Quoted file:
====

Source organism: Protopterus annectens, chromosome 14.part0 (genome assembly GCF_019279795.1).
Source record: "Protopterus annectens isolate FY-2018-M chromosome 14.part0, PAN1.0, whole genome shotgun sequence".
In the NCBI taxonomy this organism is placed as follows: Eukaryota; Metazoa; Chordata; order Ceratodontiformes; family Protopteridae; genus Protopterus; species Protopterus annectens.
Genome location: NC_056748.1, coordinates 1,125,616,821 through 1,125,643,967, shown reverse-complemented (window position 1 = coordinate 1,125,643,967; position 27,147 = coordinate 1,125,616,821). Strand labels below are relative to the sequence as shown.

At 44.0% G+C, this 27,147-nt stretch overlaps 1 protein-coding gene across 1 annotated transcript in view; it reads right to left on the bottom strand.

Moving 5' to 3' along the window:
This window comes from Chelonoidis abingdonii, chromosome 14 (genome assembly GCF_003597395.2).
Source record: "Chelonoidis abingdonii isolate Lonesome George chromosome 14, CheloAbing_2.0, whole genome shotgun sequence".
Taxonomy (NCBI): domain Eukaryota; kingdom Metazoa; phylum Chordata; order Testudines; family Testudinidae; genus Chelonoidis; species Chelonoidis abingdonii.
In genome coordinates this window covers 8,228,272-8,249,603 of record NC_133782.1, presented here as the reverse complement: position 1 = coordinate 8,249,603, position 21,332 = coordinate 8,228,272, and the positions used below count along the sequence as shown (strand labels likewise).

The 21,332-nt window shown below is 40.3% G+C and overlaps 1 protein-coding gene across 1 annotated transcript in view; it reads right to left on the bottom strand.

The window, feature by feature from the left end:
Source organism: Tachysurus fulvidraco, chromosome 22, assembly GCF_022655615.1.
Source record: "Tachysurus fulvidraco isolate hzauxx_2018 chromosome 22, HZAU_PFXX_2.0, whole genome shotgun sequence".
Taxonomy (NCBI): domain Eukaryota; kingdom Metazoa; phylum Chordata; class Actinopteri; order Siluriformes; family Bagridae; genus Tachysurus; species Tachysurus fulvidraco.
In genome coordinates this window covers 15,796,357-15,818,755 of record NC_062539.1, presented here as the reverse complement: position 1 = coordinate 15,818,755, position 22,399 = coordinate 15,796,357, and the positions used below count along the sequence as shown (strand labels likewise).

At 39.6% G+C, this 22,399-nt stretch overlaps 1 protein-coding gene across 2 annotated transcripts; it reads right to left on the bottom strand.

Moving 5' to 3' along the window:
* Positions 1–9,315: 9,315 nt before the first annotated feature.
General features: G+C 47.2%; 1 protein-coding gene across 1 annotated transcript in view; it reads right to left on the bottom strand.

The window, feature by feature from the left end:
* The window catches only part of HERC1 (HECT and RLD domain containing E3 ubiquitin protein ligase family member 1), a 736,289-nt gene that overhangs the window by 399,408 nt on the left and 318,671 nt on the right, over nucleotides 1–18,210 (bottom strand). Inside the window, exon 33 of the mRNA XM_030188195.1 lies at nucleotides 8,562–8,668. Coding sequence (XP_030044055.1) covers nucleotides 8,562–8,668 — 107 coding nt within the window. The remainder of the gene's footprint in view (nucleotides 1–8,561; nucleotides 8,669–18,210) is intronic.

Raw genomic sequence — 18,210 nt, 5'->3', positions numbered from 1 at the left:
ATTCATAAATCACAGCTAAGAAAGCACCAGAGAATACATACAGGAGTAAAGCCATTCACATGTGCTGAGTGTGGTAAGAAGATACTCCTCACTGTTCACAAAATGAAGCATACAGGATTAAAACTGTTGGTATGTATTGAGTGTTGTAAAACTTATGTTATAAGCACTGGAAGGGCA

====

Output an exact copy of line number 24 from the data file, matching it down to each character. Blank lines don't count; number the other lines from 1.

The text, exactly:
ATTCATAAATCACAGCTAAGAAAGCACCAGAGAATACATACAGGAGTAAAGCCATTCACATGTGCTGAGTGTGGTAAGAAGATACTCCTCACTGTTCACAAAATGAAGCATACAGGATTAAAACTGTTGGTATGTATTGAGTGTTGTAAAACTTATGTTATAAGCACTGGAAGGGCA